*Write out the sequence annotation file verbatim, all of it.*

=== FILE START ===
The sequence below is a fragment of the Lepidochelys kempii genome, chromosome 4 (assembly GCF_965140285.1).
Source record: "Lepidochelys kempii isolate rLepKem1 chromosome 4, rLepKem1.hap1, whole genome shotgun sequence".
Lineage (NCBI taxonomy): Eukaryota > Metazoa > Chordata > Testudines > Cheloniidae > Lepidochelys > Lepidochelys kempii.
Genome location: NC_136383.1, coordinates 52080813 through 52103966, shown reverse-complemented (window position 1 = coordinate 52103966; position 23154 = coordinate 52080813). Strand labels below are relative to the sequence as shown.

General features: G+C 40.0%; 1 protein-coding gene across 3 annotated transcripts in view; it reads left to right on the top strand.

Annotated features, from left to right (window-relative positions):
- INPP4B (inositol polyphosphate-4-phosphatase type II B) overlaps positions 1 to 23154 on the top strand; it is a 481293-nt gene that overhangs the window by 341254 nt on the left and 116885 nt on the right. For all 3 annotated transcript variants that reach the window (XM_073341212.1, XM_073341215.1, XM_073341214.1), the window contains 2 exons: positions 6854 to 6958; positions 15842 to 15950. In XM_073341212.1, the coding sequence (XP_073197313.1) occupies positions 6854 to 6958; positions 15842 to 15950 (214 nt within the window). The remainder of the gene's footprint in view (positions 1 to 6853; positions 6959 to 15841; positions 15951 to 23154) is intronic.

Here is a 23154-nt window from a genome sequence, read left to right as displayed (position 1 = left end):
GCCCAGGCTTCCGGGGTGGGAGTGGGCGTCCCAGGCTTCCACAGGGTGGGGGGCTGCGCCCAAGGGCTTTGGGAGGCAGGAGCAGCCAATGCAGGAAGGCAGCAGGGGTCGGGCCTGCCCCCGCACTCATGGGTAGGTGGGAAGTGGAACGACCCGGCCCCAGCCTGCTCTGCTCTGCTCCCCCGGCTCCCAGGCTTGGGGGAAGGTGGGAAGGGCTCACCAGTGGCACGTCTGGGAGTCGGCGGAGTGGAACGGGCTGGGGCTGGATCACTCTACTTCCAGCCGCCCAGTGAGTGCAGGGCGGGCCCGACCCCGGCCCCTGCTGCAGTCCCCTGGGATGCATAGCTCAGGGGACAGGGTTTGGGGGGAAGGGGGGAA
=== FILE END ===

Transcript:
The sequence below is a fragment of the Lepidochelys kempii genome, chromosome 4 (assembly GCF_965140285.1).
Source record: "Lepidochelys kempii isolate rLepKem1 chromosome 4, rLepKem1.hap1, whole genome shotgun sequence".
Lineage (NCBI taxonomy): Eukaryota > Metazoa > Chordata > Testudines > Cheloniidae > Lepidochelys > Lepidochelys kempii.
Genome location: NC_136383.1, coordinates 52080813 through 52103966, shown reverse-complemented (window position 1 = coordinate 52103966; position 23154 = coordinate 52080813). Strand labels below are relative to the sequence as shown.

General features: G+C 40.0%; 1 protein-coding gene across 3 annotated transcripts in view; it reads left to right on the top strand.

Annotated features, from left to right (window-relative positions):
- INPP4B (inositol polyphosphate-4-phosphatase type II B) overlaps positions 1 to 23154 on the top strand; it is a 481293-nt gene that overhangs the window by 341254 nt on the left and 116885 nt on the right. For all 3 annotated transcript variants that reach the window (XM_073341212.1, XM_073341215.1, XM_073341214.1), the window contains 2 exons: positions 6854 to 6958; positions 15842 to 15950. In XM_073341212.1, the coding sequence (XP_073197313.1) occupies positions 6854 to 6958; positions 15842 to 15950 (214 nt within the window). The remainder of the gene's footprint in view (positions 1 to 6853; positions 6959 to 15841; positions 15951 to 23154) is intronic.

Here is a 23154-nt window from a genome sequence, read left to right as displayed (position 1 = left end):
GCCCAGGCTTCCGGGGTGGGAGTGGGCGTCCCAGGCTTCCACAGGGTGGGGGGCTGCGCCCAAGGGCTTTGGGAGGCAGGAGCAGCCAATGCAGGAAGGCAGCAGGGGTCGGGCCTGCCCCCGCACTCATGGGTAGGTGGGAAGTGGAACGACCCGGCCCCAGCCTGCTCTGCTCTGCTCCCCCGGCTCCCAGGCTTGGGGGAAGGTGGGAAGGGCTCACCAGTGGCACGTCTGGGAGTCGGCGGAGTGGAACGGGCTGGGGCTGGATCACTCTACTTCCAGCCGCCCAGTGAGTGCAGGGCGGGCCCGACCCCGGCCCCTGCTGCAGTCCCCTGGGATGCATAGCTCAGGGGACAGGGTTTGGGGGGAAGGGGGGAA